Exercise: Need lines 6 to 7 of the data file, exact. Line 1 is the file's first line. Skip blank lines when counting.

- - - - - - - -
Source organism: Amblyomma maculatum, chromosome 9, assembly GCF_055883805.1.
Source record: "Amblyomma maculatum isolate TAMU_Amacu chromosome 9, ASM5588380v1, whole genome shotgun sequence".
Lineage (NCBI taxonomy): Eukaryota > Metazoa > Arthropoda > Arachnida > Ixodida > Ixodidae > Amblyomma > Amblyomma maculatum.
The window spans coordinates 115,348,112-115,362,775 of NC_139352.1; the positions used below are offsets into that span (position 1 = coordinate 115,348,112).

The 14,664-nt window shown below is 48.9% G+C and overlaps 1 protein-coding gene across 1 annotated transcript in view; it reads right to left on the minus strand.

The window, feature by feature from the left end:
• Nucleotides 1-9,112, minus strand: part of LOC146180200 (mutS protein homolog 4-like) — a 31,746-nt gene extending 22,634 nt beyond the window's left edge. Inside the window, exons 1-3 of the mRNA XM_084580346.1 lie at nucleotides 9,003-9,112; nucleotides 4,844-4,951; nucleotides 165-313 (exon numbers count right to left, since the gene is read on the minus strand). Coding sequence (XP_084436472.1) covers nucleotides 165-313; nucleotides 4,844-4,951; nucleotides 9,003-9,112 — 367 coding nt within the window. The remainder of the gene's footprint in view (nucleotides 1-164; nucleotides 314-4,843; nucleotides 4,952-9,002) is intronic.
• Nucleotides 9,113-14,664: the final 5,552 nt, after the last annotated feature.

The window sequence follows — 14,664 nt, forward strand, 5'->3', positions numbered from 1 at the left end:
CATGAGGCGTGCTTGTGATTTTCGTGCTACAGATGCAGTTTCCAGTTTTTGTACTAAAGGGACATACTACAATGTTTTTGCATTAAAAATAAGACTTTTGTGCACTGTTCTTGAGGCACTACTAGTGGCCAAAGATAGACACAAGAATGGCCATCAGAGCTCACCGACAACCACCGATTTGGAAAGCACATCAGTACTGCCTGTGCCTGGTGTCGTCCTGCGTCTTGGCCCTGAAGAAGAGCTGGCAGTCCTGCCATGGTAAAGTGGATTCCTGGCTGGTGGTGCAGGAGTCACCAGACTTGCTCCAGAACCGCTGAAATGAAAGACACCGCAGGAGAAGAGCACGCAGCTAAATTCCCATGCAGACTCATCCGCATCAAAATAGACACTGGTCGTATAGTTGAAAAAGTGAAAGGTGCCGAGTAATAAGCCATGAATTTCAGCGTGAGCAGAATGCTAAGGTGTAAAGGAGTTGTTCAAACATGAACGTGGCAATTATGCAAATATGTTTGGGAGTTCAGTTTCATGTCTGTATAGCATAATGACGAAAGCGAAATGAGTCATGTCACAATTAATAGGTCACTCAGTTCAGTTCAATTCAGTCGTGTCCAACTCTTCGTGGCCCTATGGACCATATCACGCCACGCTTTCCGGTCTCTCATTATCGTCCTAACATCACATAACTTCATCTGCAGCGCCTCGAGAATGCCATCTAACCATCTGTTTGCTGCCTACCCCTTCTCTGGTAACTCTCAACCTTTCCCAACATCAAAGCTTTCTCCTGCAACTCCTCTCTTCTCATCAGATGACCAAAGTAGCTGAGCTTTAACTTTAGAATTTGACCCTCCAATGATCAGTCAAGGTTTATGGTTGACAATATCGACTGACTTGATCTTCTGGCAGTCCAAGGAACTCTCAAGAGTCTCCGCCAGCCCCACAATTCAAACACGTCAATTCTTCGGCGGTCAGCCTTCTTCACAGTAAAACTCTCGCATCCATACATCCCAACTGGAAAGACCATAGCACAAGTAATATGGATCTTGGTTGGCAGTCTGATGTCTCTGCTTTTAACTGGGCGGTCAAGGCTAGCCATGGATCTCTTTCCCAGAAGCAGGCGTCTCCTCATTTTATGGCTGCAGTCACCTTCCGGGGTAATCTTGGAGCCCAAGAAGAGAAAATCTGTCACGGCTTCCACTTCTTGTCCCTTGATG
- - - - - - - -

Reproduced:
The window, feature by feature from the left end:
• Nucleotides 1-9,112, minus strand: part of LOC146180200 (mutS protein homolog 4-like) — a 31,746-nt gene extending 22,634 nt beyond the window's left edge. Inside the window, exons 1-3 of the mRNA XM_084580346.1 lie at nucleotides 9,003-9,112; nucleotides 4,844-4,951; nucleotides 165-313 (exon numbers count right to left, since the gene is read on the minus strand). Coding sequence (XP_084436472.1) covers nucleotides 165-313; nucleotides 4,844-4,951; nucleotides 9,003-9,112 — 367 coding nt within the window. The remainder of the gene's footprint in view (nucleotides 1-164; nucleotides 314-4,843; nucleotides 4,952-9,002) is intronic.